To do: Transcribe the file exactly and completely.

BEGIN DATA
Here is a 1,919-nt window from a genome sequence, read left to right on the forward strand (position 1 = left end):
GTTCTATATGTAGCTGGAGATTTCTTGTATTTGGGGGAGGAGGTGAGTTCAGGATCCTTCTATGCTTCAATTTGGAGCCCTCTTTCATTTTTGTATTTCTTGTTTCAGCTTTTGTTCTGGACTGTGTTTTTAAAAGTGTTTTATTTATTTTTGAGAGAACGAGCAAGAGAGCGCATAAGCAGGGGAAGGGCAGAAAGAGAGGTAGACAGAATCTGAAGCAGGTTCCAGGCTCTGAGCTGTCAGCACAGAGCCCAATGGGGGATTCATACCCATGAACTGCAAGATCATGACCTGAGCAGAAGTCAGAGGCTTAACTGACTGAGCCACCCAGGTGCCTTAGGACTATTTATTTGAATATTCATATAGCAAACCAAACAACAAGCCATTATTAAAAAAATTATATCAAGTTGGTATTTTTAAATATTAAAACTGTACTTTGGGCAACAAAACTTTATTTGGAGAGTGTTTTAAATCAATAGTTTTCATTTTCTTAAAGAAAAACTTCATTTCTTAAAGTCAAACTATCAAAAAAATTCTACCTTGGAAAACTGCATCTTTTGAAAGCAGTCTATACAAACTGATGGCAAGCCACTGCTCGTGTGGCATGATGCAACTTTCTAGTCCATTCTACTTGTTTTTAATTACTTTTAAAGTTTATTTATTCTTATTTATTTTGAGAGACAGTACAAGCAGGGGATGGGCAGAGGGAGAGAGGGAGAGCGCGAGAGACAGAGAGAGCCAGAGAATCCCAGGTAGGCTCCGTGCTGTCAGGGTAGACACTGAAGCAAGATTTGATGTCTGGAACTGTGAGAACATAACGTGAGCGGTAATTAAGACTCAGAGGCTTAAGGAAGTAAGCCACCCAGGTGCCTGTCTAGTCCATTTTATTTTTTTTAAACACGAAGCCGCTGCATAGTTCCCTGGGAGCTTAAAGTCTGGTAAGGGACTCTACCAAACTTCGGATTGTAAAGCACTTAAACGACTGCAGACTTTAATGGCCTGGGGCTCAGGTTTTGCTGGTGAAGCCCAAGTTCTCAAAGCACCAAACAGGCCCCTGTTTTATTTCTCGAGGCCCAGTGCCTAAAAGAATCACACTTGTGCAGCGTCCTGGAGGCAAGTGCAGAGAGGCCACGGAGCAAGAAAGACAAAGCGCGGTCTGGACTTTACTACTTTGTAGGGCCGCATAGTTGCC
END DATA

Here is a 1,919-nt window from a genome sequence, read left to right on the forward strand (position 1 = left end):
GTTCTATATGTAGCTGGAGATTTCTTGTATTTGGGGGAGGAGGTGAGTTCAGGATCCTTCTATGCTTCAATTTGGAGCCCTCTTTCATTTTTGTATTTCTTGTTTCAGCTTTTGTTCTGGACTGTGTTTTTAAAAGTGTTTTATTTATTTTTGAGAGAACGAGCAAGAGAGCGCATAAGCAGGGGAAGGGCAGAAAGAGAGGTAGACAGAATCTGAAGCAGGTTCCAGGCTCTGAGCTGTCAGCACAGAGCCCAATGGGGGATTCATACCCATGAACTGCAAGATCATGACCTGAGCAGAAGTCAGAGGCTTAACTGACTGAGCCACCCAGGTGCCTTAGGACTATTTATTTGAATATTCATATAGCAAACCAAACAACAAGCCATTATTAAAAAAATTATATCAAGTTGGTATTTTTAAATATTAAAACTGTACTTTGGGCAACAAAACTTTATTTGGAGAGTGTTTTAAATCAATAGTTTTCATTTTCTTAAAGAAAAACTTCATTTCTTAAAGTCAAACTATCAAAAAAATTCTACCTTGGAAAACTGCATCTTTTGAAAGCAGTCTATACAAACTGATGGCAAGCCACTGCTCGTGTGGCATGATGCAACTTTCTAGTCCATTCTACTTGTTTTTAATTACTTTTAAAGTTTATTTATTCTTATTTATTTTGAGAGACAGTACAAGCAGGGGATGGGCAGAGGGAGAGAGGGAGAGCGCGAGAGACAGAGAGAGCCAGAGAATCCCAGGTAGGCTCCGTGCTGTCAGGGTAGACACTGAAGCAAGATTTGATGTCTGGAACTGTGAGAACATAACGTGAGCGGTAATTAAGACTCAGAGGCTTAAGGAAGTAAGCCACCCAGGTGCCTGTCTAGTCCATTTTATTTTTTTTAAACACGAAGCCGCTGCATAGTTCCCTGGGAGCTTAAAGTCTGGTAAGGGACTCTACCAAACTTCGGATTGTAAAGCACTTAAACGACTGCAGACTTTAATGGCCTGGGGCTCAGGTTTTGCTGGTGAAGCCCAAGTTCTCAAAGCACCAAACAGGCCCCTGTTTTATTTCTCGAGGCCCAGTGCCTAAAAGAATCACACTTGTGCAGCGTCCTGGAGGCAAGTGCAGAGAGGCCACGGAGCAAGAAAGACAAAGCGCGGTCTGGACTTTACTACTTTGTAGGGCCGCATAGTTGCC